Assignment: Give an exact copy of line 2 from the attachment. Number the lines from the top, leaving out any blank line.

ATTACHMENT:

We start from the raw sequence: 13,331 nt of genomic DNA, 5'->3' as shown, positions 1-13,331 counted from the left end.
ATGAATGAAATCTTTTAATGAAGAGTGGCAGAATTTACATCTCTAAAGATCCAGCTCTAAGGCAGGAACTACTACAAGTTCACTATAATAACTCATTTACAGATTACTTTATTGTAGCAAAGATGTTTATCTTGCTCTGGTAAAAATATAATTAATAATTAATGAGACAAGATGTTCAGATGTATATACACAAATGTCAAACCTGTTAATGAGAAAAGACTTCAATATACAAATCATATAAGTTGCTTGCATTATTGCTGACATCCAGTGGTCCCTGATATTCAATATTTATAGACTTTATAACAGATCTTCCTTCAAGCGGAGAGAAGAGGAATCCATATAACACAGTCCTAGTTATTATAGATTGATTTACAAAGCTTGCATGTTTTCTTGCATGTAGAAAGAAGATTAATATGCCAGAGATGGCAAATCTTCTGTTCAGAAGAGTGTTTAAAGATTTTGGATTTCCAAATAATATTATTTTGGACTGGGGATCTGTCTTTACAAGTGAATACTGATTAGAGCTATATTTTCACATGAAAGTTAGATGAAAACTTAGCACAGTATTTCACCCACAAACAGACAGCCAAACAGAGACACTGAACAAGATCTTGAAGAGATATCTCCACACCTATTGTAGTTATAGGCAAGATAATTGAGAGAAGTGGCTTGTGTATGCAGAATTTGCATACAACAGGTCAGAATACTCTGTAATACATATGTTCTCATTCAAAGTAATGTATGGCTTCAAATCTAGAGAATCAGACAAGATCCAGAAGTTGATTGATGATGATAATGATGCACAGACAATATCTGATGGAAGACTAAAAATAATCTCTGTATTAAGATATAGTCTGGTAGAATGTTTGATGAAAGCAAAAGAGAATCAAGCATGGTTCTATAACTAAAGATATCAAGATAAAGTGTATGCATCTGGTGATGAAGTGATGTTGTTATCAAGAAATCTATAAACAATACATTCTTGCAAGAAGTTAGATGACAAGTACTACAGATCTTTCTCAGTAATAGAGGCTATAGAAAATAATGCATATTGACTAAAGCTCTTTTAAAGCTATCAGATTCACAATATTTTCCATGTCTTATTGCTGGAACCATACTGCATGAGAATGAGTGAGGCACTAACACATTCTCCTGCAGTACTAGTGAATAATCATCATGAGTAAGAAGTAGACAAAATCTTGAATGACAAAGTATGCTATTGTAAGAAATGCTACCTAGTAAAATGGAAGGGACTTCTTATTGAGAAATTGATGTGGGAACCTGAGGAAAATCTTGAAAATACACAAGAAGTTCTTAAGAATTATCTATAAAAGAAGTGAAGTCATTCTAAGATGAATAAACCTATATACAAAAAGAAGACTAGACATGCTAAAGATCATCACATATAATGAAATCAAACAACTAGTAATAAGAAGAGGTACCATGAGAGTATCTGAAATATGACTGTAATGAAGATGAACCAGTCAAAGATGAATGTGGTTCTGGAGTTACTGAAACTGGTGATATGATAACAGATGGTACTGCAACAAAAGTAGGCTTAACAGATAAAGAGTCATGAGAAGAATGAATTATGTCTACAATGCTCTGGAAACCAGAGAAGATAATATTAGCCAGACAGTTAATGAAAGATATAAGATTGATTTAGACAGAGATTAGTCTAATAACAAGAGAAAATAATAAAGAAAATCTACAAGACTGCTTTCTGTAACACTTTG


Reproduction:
ATGAATGAAATCTTTTAATGAAGAGTGGCAGAATTTACATCTCTAAAGATCCAGCTCTAAGGCAGGAACTACTACAAGTTCACTATAATAACTCATTTACAGATTACTTTATTGTAGCAAAGATGTTTATCTTGCTCTGGTAAAAATATAATTAATAATTAATGAGACAAGATGTTCAGATGTATATACACAAATGTCAAACCTGTTAATGAGAAAAGACTTCAATATACAAATCATATAAGTTGCTTGCATTATTGCTGACATCCAGTGGTCCCTGATATTCAATATTTATAGACTTTATAACAGATCTTCCTTCAAGCGGAGAGAAGAGGAATCCATATAACACAGTCCTAGTTATTATAGATTGATTTACAAAGCTTGCATGTTTTCTTGCATGTAGAAAGAAGATTAATATGCCAGAGATGGCAAATCTTCTGTTCAGAAGAGTGTTTAAAGATTTTGGATTTCCAAATAATATTATTTTGGACTGGGGATCTGTCTTTACAAGTGAATACTGATTAGAGCTATATTTTCACATGAAAGTTAGATGAAAACTTAGCACAGTATTTCACCCACAAACAGACAGCCAAACAGAGACACTGAACAAGATCTTGAAGAGATATCTCCACACCTATTGTAGTTATAGGCAAGATAATTGAGAGAAGTGGCTTGTGTATGCAGAATTTGCATACAACAGGTCAGAATACTCTGTAATACATATGTTCTCATTCAAAGTAATGTATGGCTTCAAATCTAGAGAATCAGACAAGATCCAGAAGTTGATTGATGATGATAATGATGCACAGACAATATCTGATGGAAGACTAAAAATAATCTCTGTATTAAGATATAGTCTGGTAGAATGTTTGATGAAAGCAAAAGAGAATCAAGCATGGTTCTATAACTAAAGATATCAAGATAAAGTGTATGCATCTGGTGATGAAGTGATGTTGTTATCAAGAAATCTATAAACAATACATTCTTGCAAGAAGTTAGATGACAAGTACTACAGATCTTTCTCAGTAATAGAGGCTATAGAAAATAATGCATATTGACTAAAGCTCTTTTAAAGCTATCAGATTCACAATATTTTCCATGTCTTATTGCTGGAACCATACTGCATGAGAATGAGTGAGGCACTAACACATTCTCCTGCAGTACTAGTGAATAATCATCATGAGTAAGAAGTAGACAAAATCTTGAATGACAAAGTATGCTATTGTAAGAAATGCTACCTAGTAAAATGGAAGGGACTTCTTATTGAGAAATTGATGTGGGAACCTGAGGAAAATCTTGAAAATACACAAGAAGTTCTTAAGAATTATCTATAAAAGAAGTGAAGTCATTCTAAGATGAATAAACCTATATACAAAAAGAAGACTAGACATGCTAAAGATCATCACATATAATGAAATCAAACAACTAGTAATAAGAAGAGGTACCATGAGAGTATCTGAAATATGACTGTAATGAAGATGAACCAGTCAAAGATGAATGTGGTTCTGGAGTTACTGAAACTGGTGATATGATAACAGATGGTACTGCAACAAAAGTAGGCTTAACAGATAAAGAGTCATGAGAAGAATGAATTATGTCTACAATGCTCTGGAAACCAGAGAAGATAATATTAGCCAGACAGTTAATGAAAGATATAAGATTGATTTAGACAGAGATTAGTCTAATAACAAGAGAAAATAATAAAGAAAATCTACAAGACTGCTTTCTGTAACACTTTG